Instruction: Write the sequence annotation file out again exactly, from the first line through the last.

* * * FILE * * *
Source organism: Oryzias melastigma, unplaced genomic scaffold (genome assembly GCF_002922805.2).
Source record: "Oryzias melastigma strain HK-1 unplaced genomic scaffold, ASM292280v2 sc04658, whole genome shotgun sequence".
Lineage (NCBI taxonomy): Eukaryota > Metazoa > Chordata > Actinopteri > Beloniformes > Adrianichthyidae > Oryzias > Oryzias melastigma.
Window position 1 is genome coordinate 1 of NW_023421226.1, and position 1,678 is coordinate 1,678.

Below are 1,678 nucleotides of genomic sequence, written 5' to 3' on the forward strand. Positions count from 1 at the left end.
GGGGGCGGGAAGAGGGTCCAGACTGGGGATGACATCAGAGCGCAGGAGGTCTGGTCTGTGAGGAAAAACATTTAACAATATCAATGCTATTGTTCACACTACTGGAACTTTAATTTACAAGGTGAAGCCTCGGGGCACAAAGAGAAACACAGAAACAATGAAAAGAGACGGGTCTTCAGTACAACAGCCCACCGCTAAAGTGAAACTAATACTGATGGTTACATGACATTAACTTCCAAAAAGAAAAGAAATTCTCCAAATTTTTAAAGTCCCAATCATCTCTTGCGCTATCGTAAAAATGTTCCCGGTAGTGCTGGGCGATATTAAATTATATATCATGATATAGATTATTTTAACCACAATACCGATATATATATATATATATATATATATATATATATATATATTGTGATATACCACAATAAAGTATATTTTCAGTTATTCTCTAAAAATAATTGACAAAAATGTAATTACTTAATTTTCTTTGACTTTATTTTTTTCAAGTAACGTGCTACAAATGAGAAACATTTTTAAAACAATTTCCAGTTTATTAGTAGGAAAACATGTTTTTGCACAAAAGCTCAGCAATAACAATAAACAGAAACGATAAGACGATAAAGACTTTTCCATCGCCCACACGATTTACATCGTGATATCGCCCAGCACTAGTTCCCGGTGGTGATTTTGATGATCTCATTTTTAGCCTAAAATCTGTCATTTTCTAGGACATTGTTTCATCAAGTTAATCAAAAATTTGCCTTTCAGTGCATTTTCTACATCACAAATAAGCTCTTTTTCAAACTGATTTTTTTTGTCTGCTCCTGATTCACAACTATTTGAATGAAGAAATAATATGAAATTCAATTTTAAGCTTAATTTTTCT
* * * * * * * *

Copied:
Source organism: Oryzias melastigma, unplaced genomic scaffold (genome assembly GCF_002922805.2).
Source record: "Oryzias melastigma strain HK-1 unplaced genomic scaffold, ASM292280v2 sc04658, whole genome shotgun sequence".
Lineage (NCBI taxonomy): Eukaryota > Metazoa > Chordata > Actinopteri > Beloniformes > Adrianichthyidae > Oryzias > Oryzias melastigma.
Window position 1 is genome coordinate 1 of NW_023421226.1, and position 1,678 is coordinate 1,678.

Below are 1,678 nucleotides of genomic sequence, written 5' to 3' on the forward strand. Positions count from 1 at the left end.
GGGGGCGGGAAGAGGGTCCAGACTGGGGATGACATCAGAGCGCAGGAGGTCTGGTCTGTGAGGAAAAACATTTAACAATATCAATGCTATTGTTCACACTACTGGAACTTTAATTTACAAGGTGAAGCCTCGGGGCACAAAGAGAAACACAGAAACAATGAAAAGAGACGGGTCTTCAGTACAACAGCCCACCGCTAAAGTGAAACTAATACTGATGGTTACATGACATTAACTTCCAAAAAGAAAAGAAATTCTCCAAATTTTTAAAGTCCCAATCATCTCTTGCGCTATCGTAAAAATGTTCCCGGTAGTGCTGGGCGATATTAAATTATATATCATGATATAGATTATTTTAACCACAATACCGATATATATATATATATATATATATATATATATATATATATTGTGATATACCACAATAAAGTATATTTTCAGTTATTCTCTAAAAATAATTGACAAAAATGTAATTACTTAATTTTCTTTGACTTTATTTTTTTCAAGTAACGTGCTACAAATGAGAAACATTTTTAAAACAATTTCCAGTTTATTAGTAGGAAAACATGTTTTTGCACAAAAGCTCAGCAATAACAATAAACAGAAACGATAAGACGATAAAGACTTTTCCATCGCCCACACGATTTACATCGTGATATCGCCCAGCACTAGTTCCCGGTGGTGATTTTGATGATCTCATTTTTAGCCTAAAATCTGTCATTTTCTAGGACATTGTTTCATCAAGTTAATCAAAAATTTGCCTTTCAGTGCATTTTCTACATCACAAATAAGCTCTTTTTCAAACTGATTTTTTTTGTCTGCTCCTGATTCACAACTATTTGAATGAAGAAATAATATGAAATTCAATTTTAAGCTTAATTTTTCT